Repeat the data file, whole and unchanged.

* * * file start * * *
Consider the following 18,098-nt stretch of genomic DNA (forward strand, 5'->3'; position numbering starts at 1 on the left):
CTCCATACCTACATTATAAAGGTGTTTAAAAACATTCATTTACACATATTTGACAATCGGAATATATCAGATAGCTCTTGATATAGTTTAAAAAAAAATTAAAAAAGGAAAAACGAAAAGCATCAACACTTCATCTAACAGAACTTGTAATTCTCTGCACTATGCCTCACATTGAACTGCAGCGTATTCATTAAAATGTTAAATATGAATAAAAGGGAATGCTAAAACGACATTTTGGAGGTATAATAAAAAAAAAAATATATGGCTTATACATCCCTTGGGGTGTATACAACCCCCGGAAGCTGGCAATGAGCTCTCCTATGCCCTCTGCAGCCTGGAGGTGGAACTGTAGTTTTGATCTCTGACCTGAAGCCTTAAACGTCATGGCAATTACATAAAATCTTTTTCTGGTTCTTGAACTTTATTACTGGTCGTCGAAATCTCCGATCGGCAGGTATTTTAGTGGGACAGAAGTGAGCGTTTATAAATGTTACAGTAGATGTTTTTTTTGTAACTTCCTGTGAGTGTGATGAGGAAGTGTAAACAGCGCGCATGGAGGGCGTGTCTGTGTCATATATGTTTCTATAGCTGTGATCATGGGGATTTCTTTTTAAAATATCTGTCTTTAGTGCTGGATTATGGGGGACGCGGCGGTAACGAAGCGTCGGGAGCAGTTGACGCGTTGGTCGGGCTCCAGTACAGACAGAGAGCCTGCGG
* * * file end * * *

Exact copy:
Consider the following 18,098-nt stretch of genomic DNA (forward strand, 5'->3'; position numbering starts at 1 on the left):
CTCCATACCTACATTATAAAGGTGTTTAAAAACATTCATTTACACATATTTGACAATCGGAATATATCAGATAGCTCTTGATATAGTTTAAAAAAAAATTAAAAAAGGAAAAACGAAAAGCATCAACACTTCATCTAACAGAACTTGTAATTCTCTGCACTATGCCTCACATTGAACTGCAGCGTATTCATTAAAATGTTAAATATGAATAAAAGGGAATGCTAAAACGACATTTTGGAGGTATAATAAAAAAAAAAATATATGGCTTATACATCCCTTGGGGTGTATACAACCCCCGGAAGCTGGCAATGAGCTCTCCTATGCCCTCTGCAGCCTGGAGGTGGAACTGTAGTTTTGATCTCTGACCTGAAGCCTTAAACGTCATGGCAATTACATAAAATCTTTTTCTGGTTCTTGAACTTTATTACTGGTCGTCGAAATCTCCGATCGGCAGGTATTTTAGTGGGACAGAAGTGAGCGTTTATAAATGTTACAGTAGATGTTTTTTTTGTAACTTCCTGTGAGTGTGATGAGGAAGTGTAAACAGCGCGCATGGAGGGCGTGTCTGTGTCATATATGTTTCTATAGCTGTGATCATGGGGATTTCTTTTTAAAATATCTGTCTTTAGTGCTGGATTATGGGGGACGCGGCGGTAACGAAGCGTCGGGAGCAGTTGACGCGTTGGTCGGGCTCCAGTACAGACAGAGAGCCTGCGG